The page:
The second task was to earn some extra returns from active currency management, he says. “Having taken out the currency risk, we wanted to see if we could get some added alpha out of the currency itself. There is no particular target, although there is an expectation that the manager could over time achieve plus 0.5%.

“They have the whole of the overseas equity value to work with and we give them a small pool of about 5% in cash, which they can use to buy the derivative overlays and forwards on the currency market. We think that’s a very small bit of risk that we’re taking, and if they can add value over time, that is extra money that we can put in the bank.”

The key change in the active sub-fund, however, is the introduction of a target return mandate divided equally between Merrill Lynch Investment Managers and UBS Global Asset Management, with a target of retail price index (RPI) plus 5%.

Target return mandates, which are not constrained by a benchmark or any particular set of asset classes, are more likely to add value over time than traditional mandates, Scales says.

“The use of target returns mandates matches our desire to achieve an investment return that reflected our index-linked liabilities and also provided a counterweight to more traditional equity mandates which move in line with equity markets.”

Some features of the active sub-fund remain unaltered in the new structure. The existing Goldman Sachs Asset Management’s global equities portfolio quant approach to investing global equities has been retained as a core, lower risk portfolio and increased by 50%. “Because it is run out of New York, the Goldman Sachs mandate has a different approach, a different perspective on the market, and we quite like the way that worked,” says Scales.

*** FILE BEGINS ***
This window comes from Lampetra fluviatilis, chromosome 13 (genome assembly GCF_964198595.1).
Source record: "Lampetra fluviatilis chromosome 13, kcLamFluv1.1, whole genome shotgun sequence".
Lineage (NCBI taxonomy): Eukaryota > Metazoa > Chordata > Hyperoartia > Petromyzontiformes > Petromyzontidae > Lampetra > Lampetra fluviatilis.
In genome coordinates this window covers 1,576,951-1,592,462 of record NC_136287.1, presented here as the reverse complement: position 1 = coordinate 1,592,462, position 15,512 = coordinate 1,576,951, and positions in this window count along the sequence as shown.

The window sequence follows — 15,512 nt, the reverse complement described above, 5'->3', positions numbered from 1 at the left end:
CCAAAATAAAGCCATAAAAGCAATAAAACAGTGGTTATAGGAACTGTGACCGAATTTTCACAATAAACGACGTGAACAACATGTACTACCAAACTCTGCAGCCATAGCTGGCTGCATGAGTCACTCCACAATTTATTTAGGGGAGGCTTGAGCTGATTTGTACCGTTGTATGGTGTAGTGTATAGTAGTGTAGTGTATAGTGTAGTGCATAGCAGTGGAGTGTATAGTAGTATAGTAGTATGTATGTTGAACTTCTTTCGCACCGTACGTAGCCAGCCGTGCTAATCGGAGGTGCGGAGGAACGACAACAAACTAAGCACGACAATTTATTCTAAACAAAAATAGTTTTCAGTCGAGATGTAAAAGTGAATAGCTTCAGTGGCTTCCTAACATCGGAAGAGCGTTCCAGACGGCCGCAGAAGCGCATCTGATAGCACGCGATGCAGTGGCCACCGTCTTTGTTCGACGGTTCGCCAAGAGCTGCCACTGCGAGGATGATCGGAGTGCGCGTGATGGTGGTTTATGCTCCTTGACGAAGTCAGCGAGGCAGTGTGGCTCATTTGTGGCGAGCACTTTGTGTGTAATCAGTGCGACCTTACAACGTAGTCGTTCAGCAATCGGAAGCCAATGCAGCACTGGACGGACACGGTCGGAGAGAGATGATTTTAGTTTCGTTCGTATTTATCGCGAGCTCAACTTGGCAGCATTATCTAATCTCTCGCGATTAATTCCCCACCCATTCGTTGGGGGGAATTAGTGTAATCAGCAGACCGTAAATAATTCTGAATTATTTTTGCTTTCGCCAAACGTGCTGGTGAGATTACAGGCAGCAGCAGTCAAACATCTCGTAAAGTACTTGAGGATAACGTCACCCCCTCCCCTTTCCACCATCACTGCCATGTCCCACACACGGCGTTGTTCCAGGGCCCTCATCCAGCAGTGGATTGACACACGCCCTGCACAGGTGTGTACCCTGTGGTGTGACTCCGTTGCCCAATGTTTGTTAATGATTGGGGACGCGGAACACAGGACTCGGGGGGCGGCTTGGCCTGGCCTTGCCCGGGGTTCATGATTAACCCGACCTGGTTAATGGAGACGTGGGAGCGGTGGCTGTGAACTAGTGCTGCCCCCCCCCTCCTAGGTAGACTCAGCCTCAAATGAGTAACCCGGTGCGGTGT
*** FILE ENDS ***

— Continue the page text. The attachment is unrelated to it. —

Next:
The allocation to alternative investment also remains unchanged for the time being. LPFA made its 15% allocation to alternatives in 2002 and implementation has been slow, says Scales. “We don’t have big cash flows so we needed to sell equities to be able to invest. But in 2002 the equity markets were very low and it wasn’t the right time to sell equities.”

On top of that, the process of investing in private equity has been inevitably protracted, he says.

“Moving money into private equity is quite slow and we’re still feeding that money in. We’ve placed some of the cash in property unit trusts and private equity trusts. In that way we can park the money and at least get the same type of returns we would expect from private equity.”

Other alternative asset classes are always under consideration, he says. “We are continuing to look at that side of the portfolio for assets that have an equity sort of substance to them and are likely to give us both growth and the income that we need. So we might look at commodities and hedge funds.”